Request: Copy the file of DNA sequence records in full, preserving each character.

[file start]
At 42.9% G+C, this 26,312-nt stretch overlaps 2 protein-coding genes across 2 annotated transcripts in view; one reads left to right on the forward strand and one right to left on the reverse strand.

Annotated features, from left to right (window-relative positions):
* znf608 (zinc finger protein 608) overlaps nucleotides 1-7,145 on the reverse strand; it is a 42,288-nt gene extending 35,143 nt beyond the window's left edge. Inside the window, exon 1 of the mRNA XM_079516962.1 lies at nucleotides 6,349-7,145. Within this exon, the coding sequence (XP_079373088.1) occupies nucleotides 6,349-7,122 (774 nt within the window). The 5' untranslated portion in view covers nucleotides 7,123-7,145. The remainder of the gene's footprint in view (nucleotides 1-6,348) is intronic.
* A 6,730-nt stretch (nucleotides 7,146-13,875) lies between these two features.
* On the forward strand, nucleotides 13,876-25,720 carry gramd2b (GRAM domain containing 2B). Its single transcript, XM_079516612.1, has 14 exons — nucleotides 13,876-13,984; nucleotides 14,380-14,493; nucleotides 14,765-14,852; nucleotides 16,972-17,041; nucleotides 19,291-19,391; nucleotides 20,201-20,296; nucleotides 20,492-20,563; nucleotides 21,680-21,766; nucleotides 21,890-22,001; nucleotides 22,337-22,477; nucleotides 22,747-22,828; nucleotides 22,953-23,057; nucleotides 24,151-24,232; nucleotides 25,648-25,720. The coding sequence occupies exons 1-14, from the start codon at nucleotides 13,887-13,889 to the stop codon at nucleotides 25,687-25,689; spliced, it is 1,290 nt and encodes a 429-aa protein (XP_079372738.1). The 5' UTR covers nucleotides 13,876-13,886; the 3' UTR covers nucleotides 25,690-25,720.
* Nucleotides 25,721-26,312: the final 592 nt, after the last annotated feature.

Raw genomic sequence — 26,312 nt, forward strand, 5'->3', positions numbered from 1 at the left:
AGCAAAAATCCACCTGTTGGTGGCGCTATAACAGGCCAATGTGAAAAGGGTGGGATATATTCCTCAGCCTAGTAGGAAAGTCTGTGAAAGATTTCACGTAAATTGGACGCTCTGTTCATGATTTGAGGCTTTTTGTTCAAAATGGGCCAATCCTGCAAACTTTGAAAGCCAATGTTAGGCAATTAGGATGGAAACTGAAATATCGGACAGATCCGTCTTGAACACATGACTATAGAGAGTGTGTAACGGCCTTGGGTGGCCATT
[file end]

At 42.9% G+C, this 26,312-nt stretch overlaps 2 protein-coding genes across 2 annotated transcripts in view; one reads left to right on the forward strand and one right to left on the reverse strand.

Annotated features, from left to right (window-relative positions):
* znf608 (zinc finger protein 608) overlaps nucleotides 1-7,145 on the reverse strand; it is a 42,288-nt gene extending 35,143 nt beyond the window's left edge. Inside the window, exon 1 of the mRNA XM_079516962.1 lies at nucleotides 6,349-7,145. Within this exon, the coding sequence (XP_079373088.1) occupies nucleotides 6,349-7,122 (774 nt within the window). The 5' untranslated portion in view covers nucleotides 7,123-7,145. The remainder of the gene's footprint in view (nucleotides 1-6,348) is intronic.
* A 6,730-nt stretch (nucleotides 7,146-13,875) lies between these two features.
* On the forward strand, nucleotides 13,876-25,720 carry gramd2b (GRAM domain containing 2B). Its single transcript, XM_079516612.1, has 14 exons — nucleotides 13,876-13,984; nucleotides 14,380-14,493; nucleotides 14,765-14,852; nucleotides 16,972-17,041; nucleotides 19,291-19,391; nucleotides 20,201-20,296; nucleotides 20,492-20,563; nucleotides 21,680-21,766; nucleotides 21,890-22,001; nucleotides 22,337-22,477; nucleotides 22,747-22,828; nucleotides 22,953-23,057; nucleotides 24,151-24,232; nucleotides 25,648-25,720. The coding sequence occupies exons 1-14, from the start codon at nucleotides 13,887-13,889 to the stop codon at nucleotides 25,687-25,689; spliced, it is 1,290 nt and encodes a 429-aa protein (XP_079372738.1). The 5' UTR covers nucleotides 13,876-13,886; the 3' UTR covers nucleotides 25,690-25,720.
* Nucleotides 25,721-26,312: the final 592 nt, after the last annotated feature.

Raw genomic sequence — 26,312 nt, forward strand, 5'->3', positions numbered from 1 at the left:
AGCAAAAATCCACCTGTTGGTGGCGCTATAACAGGCCAATGTGAAAAGGGTGGGATATATTCCTCAGCCTAGTAGGAAAGTCTGTGAAAGATTTCACGTAAATTGGACGCTCTGTTCATGATTTGAGGCTTTTTGTTCAAAATGGGCCAATCCTGCAAACTTTGAAAGCCAATGTTAGGCAATTAGGATGGAAACTGAAATATCGGACAGATCCGTCTTGAACACATGACTATAGAGAGTGTGTAACGGCCTTGGGTGGCCATT